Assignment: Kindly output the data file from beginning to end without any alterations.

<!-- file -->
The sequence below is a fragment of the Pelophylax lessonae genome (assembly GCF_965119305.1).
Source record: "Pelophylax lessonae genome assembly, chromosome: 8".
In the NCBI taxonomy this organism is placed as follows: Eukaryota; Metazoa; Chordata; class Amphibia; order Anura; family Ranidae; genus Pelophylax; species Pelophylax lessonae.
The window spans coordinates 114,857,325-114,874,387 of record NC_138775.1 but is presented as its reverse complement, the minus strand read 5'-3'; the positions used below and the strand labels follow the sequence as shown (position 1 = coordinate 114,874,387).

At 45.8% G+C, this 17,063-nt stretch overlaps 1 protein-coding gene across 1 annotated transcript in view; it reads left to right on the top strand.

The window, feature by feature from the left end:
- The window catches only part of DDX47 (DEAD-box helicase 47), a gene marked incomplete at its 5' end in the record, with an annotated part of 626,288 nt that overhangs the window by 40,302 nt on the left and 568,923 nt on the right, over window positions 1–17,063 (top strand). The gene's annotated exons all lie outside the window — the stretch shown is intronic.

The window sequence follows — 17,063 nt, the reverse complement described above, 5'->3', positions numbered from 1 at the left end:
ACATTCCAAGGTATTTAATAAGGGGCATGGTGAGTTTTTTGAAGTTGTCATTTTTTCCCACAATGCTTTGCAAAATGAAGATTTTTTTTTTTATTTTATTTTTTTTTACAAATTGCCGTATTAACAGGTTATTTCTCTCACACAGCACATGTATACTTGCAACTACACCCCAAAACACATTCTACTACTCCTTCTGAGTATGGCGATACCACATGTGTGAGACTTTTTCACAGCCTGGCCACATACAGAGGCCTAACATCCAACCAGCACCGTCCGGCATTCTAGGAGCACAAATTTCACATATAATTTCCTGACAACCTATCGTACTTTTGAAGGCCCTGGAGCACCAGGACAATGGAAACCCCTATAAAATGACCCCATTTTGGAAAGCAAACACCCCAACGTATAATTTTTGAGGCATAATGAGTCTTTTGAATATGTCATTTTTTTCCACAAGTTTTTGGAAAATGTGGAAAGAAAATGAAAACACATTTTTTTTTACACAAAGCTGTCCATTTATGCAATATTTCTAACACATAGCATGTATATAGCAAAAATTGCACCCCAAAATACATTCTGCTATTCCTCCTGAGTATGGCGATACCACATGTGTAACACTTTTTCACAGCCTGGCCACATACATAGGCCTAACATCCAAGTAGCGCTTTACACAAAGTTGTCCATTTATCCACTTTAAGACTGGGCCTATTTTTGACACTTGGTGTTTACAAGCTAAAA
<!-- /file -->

The sequence below is a fragment of the Pelophylax lessonae genome (assembly GCF_965119305.1).
Source record: "Pelophylax lessonae genome assembly, chromosome: 8".
In the NCBI taxonomy this organism is placed as follows: Eukaryota; Metazoa; Chordata; class Amphibia; order Anura; family Ranidae; genus Pelophylax; species Pelophylax lessonae.
The window spans coordinates 114,857,325-114,874,387 of record NC_138775.1 but is presented as its reverse complement, the minus strand read 5'-3'; the positions used below and the strand labels follow the sequence as shown (position 1 = coordinate 114,874,387).

At 45.8% G+C, this 17,063-nt stretch overlaps 1 protein-coding gene across 1 annotated transcript in view; it reads left to right on the top strand.

The window, feature by feature from the left end:
- The window catches only part of DDX47 (DEAD-box helicase 47), a gene marked incomplete at its 5' end in the record, with an annotated part of 626,288 nt that overhangs the window by 40,302 nt on the left and 568,923 nt on the right, over window positions 1–17,063 (top strand). The gene's annotated exons all lie outside the window — the stretch shown is intronic.

The window sequence follows — 17,063 nt, the reverse complement described above, 5'->3', positions numbered from 1 at the left end:
ACATTCCAAGGTATTTAATAAGGGGCATGGTGAGTTTTTTGAAGTTGTCATTTTTTCCCACAATGCTTTGCAAAATGAAGATTTTTTTTTTTATTTTATTTTTTTTTACAAATTGCCGTATTAACAGGTTATTTCTCTCACACAGCACATGTATACTTGCAACTACACCCCAAAACACATTCTACTACTCCTTCTGAGTATGGCGATACCACATGTGTGAGACTTTTTCACAGCCTGGCCACATACAGAGGCCTAACATCCAACCAGCACCGTCCGGCATTCTAGGAGCACAAATTTCACATATAATTTCCTGACAACCTATCGTACTTTTGAAGGCCCTGGAGCACCAGGACAATGGAAACCCCTATAAAATGACCCCATTTTGGAAAGCAAACACCCCAACGTATAATTTTTGAGGCATAATGAGTCTTTTGAATATGTCATTTTTTTCCACAAGTTTTTGGAAAATGTGGAAAGAAAATGAAAACACATTTTTTTTTACACAAAGCTGTCCATTTATGCAATATTTCTAACACATAGCATGTATATAGCAAAAATTGCACCCCAAAATACATTCTGCTATTCCTCCTGAGTATGGCGATACCACATGTGTAACACTTTTTCACAGCCTGGCCACATACATAGGCCTAACATCCAAGTAGCGCTTTACACAAAGTTGTCCATTTATCCACTTTAAGACTGGGCCTATTTTTGACACTTGGTGTTTACAAGCTAAAA